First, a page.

BROOKSVILLE — Since the start of the new year, interest in local elections has grown, with three more candidates jumping into races on the 2018 ballot.
Two are running as Democrats against incumbent Republicans in separate county commission races. The third is challenging a sitting member of the School Board, which is a non-partisan position.
In County Commission District 2, incumbent Republican Wayne Dukes already has a healthy field of challengers. On the Republican side, Beth Narverud, a member of the School Board, is seeking the seat. Previously, Democrat Christopher Toohey prefiled to run.
Now Democrat Deborah Salvesen has entered the race.
A native of New Jersey, she came to Hernando County in 2013, attracted by the affordable housing. She is a business relations executive for the Better Business Bureau and president of the Hernando County Democratic Club.
Salvesen, 58, said the club has been growing, and members are working to find qualified candidates who are Democrats to run for office. No Democrats hold partisan elected positions in Hernando County.
"Democrats feel like they are not even part of the dialog,’’ Salvesen said.
She supports the Democratic platform and can relate to such national topics as immigration, since she is a daughter of immigrants. But she said she didn’t want to see the local race defined by partisan agendas.
Her areas of interest include the environment, health care, public transportation, disabled and low-income residents, and public education.
"How is that particular to either party?’’ Salvesen asked.
She also wants to take a hard look at the county’s spending priorities.
In the District 4 race for County Commission, incumbent Republican Jeff Holcomb already faced a challenge from fellow Republican Natalie Kahler, who sits on the Brooksville City Council. Now Democrat Nancy Makar has entered the race.
A Louisiana native, Makar came to the area in the late 1970s, helping to run several businesses and teaching for several years. She has worked as a school social worker, and founded the Pathways Counseling Center, which she still owns.
Makar, 67, said she has been asked several times if she was interested in running for public office, but in recent months began to give it more thought. She decided she had the skills for the public service job in that she had been a professional listener for decades.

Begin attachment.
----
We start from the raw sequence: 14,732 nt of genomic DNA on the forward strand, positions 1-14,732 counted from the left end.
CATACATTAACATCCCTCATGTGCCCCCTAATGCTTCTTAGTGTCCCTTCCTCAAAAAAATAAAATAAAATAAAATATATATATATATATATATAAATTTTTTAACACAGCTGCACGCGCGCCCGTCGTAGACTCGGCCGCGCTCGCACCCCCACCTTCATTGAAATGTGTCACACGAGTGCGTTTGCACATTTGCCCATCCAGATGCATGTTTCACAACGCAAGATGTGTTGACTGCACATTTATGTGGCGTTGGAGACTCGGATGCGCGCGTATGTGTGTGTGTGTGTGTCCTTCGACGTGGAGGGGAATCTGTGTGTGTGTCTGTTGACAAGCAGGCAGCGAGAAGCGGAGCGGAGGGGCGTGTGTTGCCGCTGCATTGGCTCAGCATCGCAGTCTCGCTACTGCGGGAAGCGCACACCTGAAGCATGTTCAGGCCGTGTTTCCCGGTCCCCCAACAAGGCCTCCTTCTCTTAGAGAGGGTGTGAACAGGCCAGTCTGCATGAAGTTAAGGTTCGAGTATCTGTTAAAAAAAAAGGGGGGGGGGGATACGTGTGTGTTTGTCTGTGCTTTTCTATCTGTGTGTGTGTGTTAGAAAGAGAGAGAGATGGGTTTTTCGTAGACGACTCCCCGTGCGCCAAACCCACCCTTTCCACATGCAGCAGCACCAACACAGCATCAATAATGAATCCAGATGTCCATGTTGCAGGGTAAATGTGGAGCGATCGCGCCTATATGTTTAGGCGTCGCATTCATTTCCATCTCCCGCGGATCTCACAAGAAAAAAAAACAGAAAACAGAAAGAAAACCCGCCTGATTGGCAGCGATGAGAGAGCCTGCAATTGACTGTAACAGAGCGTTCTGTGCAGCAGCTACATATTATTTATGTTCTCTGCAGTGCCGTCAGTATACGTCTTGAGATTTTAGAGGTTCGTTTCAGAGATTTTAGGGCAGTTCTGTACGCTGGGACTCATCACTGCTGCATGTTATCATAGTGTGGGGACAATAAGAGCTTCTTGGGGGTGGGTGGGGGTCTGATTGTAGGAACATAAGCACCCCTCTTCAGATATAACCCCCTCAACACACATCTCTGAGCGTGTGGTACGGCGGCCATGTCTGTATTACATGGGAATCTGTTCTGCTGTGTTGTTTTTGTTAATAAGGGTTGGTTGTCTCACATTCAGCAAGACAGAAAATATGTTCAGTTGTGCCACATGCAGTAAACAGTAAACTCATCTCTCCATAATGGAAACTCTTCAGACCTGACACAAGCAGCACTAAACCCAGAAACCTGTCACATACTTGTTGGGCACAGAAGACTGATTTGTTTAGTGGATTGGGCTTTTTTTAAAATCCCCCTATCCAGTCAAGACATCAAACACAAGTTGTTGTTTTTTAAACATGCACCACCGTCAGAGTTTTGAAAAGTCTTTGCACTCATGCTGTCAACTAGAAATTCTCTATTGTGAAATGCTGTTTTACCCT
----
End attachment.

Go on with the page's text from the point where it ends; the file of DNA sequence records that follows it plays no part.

"It’s just another way of giving back,’’ Makar said. "I want to educate people on what’s going on, and I want to listen to people.’’
Several issues before the County Commission have caught her attention.
Makar said she was not comfortable with the commission’s handling of the budget fight last year over federal inmate money collected by the sheriff. And she has questions about the county’s discretionary funding decisions, including why neither the Bayport Pier nor the observation tower at Linda Pedersen Park have been repaired.
"I have a lot of research to do. I have a lot of learning to do,’’ she said. "I think it’s important having people willing to listen.’’
On the Hernando County School Board, Catherine "Kay" Hatch is a new candidate for the District 1 seat held by Mark Johnson. Johnson has announced plans to seek reelection.
Hatch, 68, moved to Hernando County from Ohio three years ago after buying a house in Spring Hill in 2012. Now retired from a career in nursing and teaching about pediatric nursing, she hopes to join the School Board to advocate for children and families from every background.
"My hospital served families from the suburban areas, the urban areas and the rural areas, and all of them came with difference experiences and understandings," she said. "This is the same type of thing."
Hatch called her run for School Board "a new venture." In recent months, she has begun attending School Board meetings "to see how it all fits together."
She also started volunteering at Spring Hill Elementary to help students improve their reading skills.
If elected, Hatch hopes to do more to support teachers. She will look into scheduling more presentations by school personnel at School Board meetings. She also will push for more partnerships between schools and governmental agencies in the area.